The Gujarat model comes to Delhi, writes Rajdeep Sardesai
Long before Jawaharlal Nehru University (JNU), there was Maharaja Sayajirao University of Baroda, Vadodara. In May 2007, a group of Vishwa Hindu Parishad (VHP) activists stormed into an exhibition being held in the university by a fine arts student, Chandramohan, and physically assaulted him, while claiming that his paintings offended their religious sentiments. The police entered soon after, and arrested the artist. When the faculty intervened, they too were threatened with arrest. The vice-chancellor (VC) refused to file any First Information Report (FIR) or extend any support to students. Instead, the faculty was given suspension notices while the VHP activists were let off by the police.
Sounds familiar? The truth is, the impunity with which a mob of masked goons ran amok in the JNU campus, even as a timid and partisan administration chose not to act, is not without precedence, and only suggests that a system of “controlling” universities through untrammelled State power has moved from Vadodara to the heart of the national capital.
Gujarat, in particular, has seen a calculated attempt in recent times to stifle all forms of dissent on the campus in the name of enforcing discipline. The conscious de-politicisation of the campus has not been done with the idea of raising academic standards, but in ensuring a stultifying regimentation that prevents the student community from mobilising on contentious issues.
Student union elections are held irregularly. For example, Gujarat University has not held student elections for the past four years, and only last week, the authorities finally offered to hold elections in March. Even more glaring is the manner in which VC are chosen to head the universities, solely on the basis of their loyalty to the ruling party. A former Gujarat University VC became the Bharatiya Janata Party (BJP) spokesperson after his term ended, while the current pro-VC is also a party functionary. A BJP media cell member is the VC of the Kachchh University as is the case also with the North Gujarat University. VCs have often been appointed based on their political allegiances by previous regimes too, but the sheer brazenness in choosing party members to head a university makes nonsense of any claim of autonomous institutions.
Even private universities in Gujarat have been unable to resist political pressure. Ahmedabad University, for example, was forced to withdraw the appointment of renowned historian Ramachandra Guha as a distinguished professor after the political leadership reportedly vetoed it. Guha has been a critic of the BJP/Sangh parivar, but that a formidable intellectual and Gandhi biographer would be denied the opportunity to teach in the land of the Mahatma only because of his ideological views reflects the distance that Gujarat has travelled from the tolerant, accommodating spirit of the state’s greatest figure.
Ironically, it is the students of Gujarat who first lit the spark of anti-establishment anger that would eventually build into a wider nationwide protest movement against Indira Gandhi’s Emergency in the 1970s. Narendra Modi himself claims to have been a part of the Nav Nirman Andolan, which began in 1973 when students in a local Ahmedabad college went on strike in protest against a 20% hike in hostel food fees, an agitation that rapidly spread across the state.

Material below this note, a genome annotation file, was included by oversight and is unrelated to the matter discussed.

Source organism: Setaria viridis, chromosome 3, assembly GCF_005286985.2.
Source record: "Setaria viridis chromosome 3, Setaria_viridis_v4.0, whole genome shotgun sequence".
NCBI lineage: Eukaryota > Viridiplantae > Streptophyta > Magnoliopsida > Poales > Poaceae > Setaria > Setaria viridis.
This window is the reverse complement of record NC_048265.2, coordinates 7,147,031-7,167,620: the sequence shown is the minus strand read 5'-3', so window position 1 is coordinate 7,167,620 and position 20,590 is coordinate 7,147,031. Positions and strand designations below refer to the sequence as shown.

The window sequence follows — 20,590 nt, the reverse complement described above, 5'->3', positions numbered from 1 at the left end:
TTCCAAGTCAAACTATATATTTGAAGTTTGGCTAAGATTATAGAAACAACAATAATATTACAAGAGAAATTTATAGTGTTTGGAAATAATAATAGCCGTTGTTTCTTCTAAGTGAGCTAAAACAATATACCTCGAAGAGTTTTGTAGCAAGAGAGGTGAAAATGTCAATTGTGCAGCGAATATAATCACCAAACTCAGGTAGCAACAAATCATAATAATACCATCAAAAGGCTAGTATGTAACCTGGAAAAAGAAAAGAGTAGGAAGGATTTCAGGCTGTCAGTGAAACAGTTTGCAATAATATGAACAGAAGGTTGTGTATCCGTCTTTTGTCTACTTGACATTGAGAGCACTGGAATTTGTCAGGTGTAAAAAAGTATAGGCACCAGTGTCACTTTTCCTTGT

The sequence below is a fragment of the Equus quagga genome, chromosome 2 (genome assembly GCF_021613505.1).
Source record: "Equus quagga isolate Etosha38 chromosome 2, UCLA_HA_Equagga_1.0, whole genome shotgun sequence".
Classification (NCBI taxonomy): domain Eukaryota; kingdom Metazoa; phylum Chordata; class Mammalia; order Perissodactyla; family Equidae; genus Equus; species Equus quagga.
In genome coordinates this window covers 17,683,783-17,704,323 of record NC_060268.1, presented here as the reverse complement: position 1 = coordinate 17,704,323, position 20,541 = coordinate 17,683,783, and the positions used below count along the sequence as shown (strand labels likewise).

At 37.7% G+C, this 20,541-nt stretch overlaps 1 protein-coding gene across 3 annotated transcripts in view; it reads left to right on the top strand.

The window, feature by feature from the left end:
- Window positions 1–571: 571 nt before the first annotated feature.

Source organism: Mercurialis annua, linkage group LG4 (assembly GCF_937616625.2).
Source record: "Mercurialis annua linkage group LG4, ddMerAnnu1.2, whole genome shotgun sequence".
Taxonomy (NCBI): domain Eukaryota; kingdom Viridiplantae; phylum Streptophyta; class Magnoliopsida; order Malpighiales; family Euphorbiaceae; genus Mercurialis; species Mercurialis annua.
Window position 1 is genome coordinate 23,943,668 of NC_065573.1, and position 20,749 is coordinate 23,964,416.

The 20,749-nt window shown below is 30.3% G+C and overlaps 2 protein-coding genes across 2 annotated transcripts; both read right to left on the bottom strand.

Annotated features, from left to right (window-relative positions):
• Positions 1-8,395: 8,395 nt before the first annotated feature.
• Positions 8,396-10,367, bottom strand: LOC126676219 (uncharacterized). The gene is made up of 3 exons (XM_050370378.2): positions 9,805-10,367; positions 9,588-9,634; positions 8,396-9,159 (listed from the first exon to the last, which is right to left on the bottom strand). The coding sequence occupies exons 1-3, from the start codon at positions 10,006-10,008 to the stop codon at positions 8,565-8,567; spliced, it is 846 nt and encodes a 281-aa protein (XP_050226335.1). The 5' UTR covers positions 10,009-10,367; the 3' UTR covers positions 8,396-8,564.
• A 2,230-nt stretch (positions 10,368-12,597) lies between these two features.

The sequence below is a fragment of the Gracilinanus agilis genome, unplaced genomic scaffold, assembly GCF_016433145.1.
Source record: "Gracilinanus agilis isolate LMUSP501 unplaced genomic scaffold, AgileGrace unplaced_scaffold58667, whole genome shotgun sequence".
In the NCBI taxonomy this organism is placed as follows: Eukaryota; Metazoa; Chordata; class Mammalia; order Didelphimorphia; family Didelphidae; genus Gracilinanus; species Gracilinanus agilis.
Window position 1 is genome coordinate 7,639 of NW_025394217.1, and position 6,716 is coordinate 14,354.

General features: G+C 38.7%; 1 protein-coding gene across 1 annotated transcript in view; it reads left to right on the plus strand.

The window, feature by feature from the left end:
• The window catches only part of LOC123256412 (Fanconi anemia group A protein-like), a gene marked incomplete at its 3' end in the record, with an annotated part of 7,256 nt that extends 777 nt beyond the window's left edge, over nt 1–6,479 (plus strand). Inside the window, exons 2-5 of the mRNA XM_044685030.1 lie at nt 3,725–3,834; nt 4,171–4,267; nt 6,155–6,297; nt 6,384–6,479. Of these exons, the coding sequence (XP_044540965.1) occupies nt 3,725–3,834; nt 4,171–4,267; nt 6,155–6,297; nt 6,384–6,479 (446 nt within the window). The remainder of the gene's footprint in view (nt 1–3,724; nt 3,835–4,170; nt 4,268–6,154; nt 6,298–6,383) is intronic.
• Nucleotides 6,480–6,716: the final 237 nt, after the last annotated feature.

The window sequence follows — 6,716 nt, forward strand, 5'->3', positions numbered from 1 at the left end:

Today, it is likely that the student protesters of the 1970s would be dubbed by the government as “urban Naxals”, “tukde tukde gang” and “anti-nationals” who need to be packed-off to Pakistan. Where once the space for dissent was valued, and even supported, today any contrarian view attracts instant vilification. Where once taking a political stand was encouraged, today students are being pushed to abandon any form of political activity by the same leaders who claim to have emerged from the embryo of student politics.
The lame excuse offered by the ruling elite for the need to “control” the campuses is that this was precisely how their opponents behaved when they were in power. The Left Front’s culture of violence and intimidation in West Bengal during its long rule in that state is often cited as an example of how coarse politics can lead to a sharp decline in higher education standards. Indira Gandhi’s clampdown during the Emergency is also mentioned in the context of the shrinking autonomy of universities.
But the argument that, “if they could do it, why can’t we?” is morally flawed and politically tendentious. The BJP has prided itself on being “a party with a difference” and the Modi government has won two successive electoral majorities on a “new” India vision premised on a “Gujarat model” of governance. This model was meant to offer “acche din” to India’s gen-next, not divide the student community between Right and Left in a manner that would leave our campuses bloodied. Indeed, this is not a case of Right versus Left but simply a matter of right versus wrong.
Post-script: While Left and Rightwing student groups in JNU engage in a blame game over who initiated the violence, spare a thought for the faculty. Is it “bharatiya sanskriti” to hit teachers? And if teachers are not safe in a campus, then who is? Don’t forget that it was a long-serving MS University faculty member, Professor JS Bandukwala whose house in Vadodara was ransacked during the 2002 Gujarat riots. No one from the Gujarat administration till date has even met the professor to empathise, perhaps because he was seen as a fierce critic of the Hindutva politics. Is this then a classic case of what Gujarat thought yesterday, the rest of the country must think today?